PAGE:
The BOT are elected by the General Assembly with very definite qualification requirements for half of the members. BOT members are not state or federal employees, and do not draw salaries, benefits or retirement at the expense of the taxpayers. The state and federal employee travel policies expressly do not apply and better benchmarks are available. The expenditures by the BOT may be more appropriately reviewed in comparison to the compensation paid to the Board members of other State Authorities who receive salaried compensation in addition to payments for mileage and subsistence.
The core missions and opportunity costs were factored into the analysis by the BOT in adopting the travel policy and events policy limits. With only 4 percent of the operating budget being supported by state allocations, the sources of MUSC’s operations are dependent on the monies generated by MUHA, UMA, and on monies received from donors. Key to this success is the recruitment and retention of excellent health care professionals and faculty and the generation of a vibrant donor base. Without those, the school would not have sufficient resources to remain competitive among top-tier academic medical centers that include both public and private sector entities.
An additional practical consideration of the travel policy is to provide safe lodging accommodations in close proximity to the campus. This concern was for BOT members, Board of Visitors (BOV) members, and other distinguished guests and candidates being recruited to MUSC. This management consideration is consistent with the mission to promote service as volunteer ambassadors for MUSC throughout the state and region, to facilitate charitable fundraising and to recruit excellent health care professionals and faculty. MUSC, MUHA and UMA have to remain competitive to be able to fulfill their missions. The travel and event policies facilitate the competitiveness of the organizations.
Section 59-101-187 exempts funds generated by the Practice Plan (UMA) for any “events” which, “recognize academic and research excellence and noteworthy accomplishments of the faculty and staff, students and distinguished guests of the institution.” This statute is directly applicable to the Board of Visitors events, graduations, retirement functions, and all fundraising events. The significance of these events towards the mission of MUSC cannot be overstated. The return on investment of the BOT and events expenses can be expressed as simply as: the expenses for the BOT were less than $700,000 over the course of the five-year review period and the resulting donations from the BOT and BOV was $16 million. This is a substantial accomplishment and result towards supporting the education, research and patient care mission of MUSC. This number only represents the direct donations and not the impact on philanthropic fundraising overall (which currently averages approximately $70 million). None of the state universities can operate without sourcing financial support over and above tuition and appropriations.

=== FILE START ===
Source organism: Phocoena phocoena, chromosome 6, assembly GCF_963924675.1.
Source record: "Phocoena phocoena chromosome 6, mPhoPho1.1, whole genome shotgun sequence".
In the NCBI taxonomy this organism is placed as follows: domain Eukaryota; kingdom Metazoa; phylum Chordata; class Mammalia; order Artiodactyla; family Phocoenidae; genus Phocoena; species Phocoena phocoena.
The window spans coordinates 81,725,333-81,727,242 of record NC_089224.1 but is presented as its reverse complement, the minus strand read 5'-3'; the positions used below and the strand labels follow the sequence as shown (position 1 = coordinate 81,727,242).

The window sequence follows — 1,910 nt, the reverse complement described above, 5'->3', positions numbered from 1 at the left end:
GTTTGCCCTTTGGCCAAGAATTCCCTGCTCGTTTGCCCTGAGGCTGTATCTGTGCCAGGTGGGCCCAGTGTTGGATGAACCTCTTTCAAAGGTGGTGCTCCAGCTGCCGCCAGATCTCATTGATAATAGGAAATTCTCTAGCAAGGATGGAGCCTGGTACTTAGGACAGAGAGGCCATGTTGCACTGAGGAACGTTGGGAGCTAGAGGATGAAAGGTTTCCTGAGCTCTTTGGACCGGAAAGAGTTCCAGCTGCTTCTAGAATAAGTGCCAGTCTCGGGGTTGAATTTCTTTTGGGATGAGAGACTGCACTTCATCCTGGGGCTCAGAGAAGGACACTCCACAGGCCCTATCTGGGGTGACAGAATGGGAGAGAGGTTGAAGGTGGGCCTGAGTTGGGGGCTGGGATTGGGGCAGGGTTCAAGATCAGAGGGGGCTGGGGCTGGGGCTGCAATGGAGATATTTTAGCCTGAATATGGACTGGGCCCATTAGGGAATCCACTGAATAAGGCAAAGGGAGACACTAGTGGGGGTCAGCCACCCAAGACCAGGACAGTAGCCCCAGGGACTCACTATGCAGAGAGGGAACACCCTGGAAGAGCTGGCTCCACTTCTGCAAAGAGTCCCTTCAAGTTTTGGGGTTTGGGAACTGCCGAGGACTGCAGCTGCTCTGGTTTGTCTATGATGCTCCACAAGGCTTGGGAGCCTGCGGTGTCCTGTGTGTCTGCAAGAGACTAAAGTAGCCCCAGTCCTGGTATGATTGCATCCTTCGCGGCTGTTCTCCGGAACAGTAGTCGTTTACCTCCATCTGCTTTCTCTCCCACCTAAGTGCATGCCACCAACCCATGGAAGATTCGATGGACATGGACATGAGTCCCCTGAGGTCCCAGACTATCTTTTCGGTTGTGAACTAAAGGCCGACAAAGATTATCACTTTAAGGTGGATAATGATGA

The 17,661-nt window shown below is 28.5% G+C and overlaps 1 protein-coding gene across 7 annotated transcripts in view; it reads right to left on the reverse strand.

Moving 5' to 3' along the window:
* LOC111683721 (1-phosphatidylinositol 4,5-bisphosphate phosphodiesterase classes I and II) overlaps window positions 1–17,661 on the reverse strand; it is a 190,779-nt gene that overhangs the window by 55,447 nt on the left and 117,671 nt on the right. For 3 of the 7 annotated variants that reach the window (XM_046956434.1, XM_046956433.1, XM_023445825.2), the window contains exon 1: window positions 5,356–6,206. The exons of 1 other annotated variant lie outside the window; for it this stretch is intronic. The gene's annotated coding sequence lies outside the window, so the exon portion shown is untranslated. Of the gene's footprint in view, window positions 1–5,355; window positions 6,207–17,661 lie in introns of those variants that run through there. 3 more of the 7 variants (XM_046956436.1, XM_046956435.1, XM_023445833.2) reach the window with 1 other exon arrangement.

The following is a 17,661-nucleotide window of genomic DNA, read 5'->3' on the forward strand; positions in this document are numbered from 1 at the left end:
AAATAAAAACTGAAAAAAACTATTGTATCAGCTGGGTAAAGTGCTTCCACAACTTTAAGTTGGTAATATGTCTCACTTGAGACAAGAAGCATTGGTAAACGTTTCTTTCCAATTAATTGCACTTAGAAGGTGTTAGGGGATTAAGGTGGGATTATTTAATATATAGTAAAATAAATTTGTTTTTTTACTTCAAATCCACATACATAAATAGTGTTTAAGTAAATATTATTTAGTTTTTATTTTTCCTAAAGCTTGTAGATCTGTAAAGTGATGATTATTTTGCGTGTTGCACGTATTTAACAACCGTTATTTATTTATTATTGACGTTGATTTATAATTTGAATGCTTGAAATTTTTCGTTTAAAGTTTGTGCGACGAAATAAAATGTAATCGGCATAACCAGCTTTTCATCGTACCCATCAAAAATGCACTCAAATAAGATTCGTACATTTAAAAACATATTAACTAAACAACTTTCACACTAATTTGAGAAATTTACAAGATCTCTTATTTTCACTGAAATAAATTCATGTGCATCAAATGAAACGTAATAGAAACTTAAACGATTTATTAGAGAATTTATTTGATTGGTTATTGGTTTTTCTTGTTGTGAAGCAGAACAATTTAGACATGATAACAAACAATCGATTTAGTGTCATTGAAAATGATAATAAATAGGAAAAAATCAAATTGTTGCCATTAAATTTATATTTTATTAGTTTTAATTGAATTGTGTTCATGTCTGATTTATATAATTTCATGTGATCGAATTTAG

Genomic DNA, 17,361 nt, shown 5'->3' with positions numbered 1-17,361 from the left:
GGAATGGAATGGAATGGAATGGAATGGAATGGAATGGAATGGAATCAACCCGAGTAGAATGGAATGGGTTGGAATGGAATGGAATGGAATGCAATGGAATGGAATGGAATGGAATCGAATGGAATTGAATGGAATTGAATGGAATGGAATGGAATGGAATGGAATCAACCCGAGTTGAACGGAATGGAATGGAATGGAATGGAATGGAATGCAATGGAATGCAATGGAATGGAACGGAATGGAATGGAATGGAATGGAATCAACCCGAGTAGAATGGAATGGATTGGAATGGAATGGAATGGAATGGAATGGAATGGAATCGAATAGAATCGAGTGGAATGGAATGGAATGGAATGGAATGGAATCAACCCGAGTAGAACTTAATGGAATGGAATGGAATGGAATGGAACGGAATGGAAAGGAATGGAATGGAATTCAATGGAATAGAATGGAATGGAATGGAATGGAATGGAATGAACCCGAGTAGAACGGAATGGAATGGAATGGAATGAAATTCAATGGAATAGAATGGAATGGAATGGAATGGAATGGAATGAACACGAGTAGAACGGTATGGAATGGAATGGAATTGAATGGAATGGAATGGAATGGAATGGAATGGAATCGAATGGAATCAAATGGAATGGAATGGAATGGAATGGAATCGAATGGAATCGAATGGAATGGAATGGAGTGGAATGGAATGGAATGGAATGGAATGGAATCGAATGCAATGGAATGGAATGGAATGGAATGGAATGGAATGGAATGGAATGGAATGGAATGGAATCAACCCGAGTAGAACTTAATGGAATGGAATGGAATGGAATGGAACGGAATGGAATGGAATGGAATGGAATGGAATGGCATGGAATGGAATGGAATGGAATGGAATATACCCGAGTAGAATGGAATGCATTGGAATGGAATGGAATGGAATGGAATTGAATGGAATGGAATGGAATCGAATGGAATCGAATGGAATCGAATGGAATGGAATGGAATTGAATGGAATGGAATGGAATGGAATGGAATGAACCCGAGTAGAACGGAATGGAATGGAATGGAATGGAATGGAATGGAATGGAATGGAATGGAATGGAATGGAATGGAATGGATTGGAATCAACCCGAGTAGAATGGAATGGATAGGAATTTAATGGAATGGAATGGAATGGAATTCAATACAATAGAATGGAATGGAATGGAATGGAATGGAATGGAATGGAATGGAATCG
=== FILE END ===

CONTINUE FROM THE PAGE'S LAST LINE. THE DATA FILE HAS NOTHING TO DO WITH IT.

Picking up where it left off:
The health care delivery capability of the MUSC Academic Medical Center (AMC) continues to grow both its capacity and reputation, not only in the community, but in the state, region and nation. The tri-partite mission of MUSC, MUHA and UMA is to promote world class Health care delivery to patients, to educate physicians, dentists, and other allied health professionals, and to engage in scientific medical research, to improve the health, and well-being of our citizens.
Going forward, the BOT Review Council will convene to discuss the SIG report and recommendations. The Review Council will then make its own recommendations to the Board. The BOT will determine whether changes to its travel and event policy are needed and act accordingly.
The Medical University of South Carolina (MUSC) has grown from a small private medical school founded in 1824 into one of the nation’s top academic health science centers, with a 700-bed medical center (MUSC Health) and six colleges. As South Carolina’s only comprehensive academic health center providing a full range of programs in the biomedical sciences, MUSC is engaged in activities statewide. Its campus is located on more than 80 acres in the city of Charleston, with an overall population of about 13,000 clinicians, faculty, staff and students. Nearly 3,000 students in six colleges (Dental Medicine, Graduate Studies, Health Professions, Medicine, Nursing, and Pharmacy) study for degrees at the baccalaureate, master's, doctoral, and other professional levels. The university also provides residency training for more than 700 graduate health professionals. The teaching staff is comprised of more than 1,700 full and part-time faculty.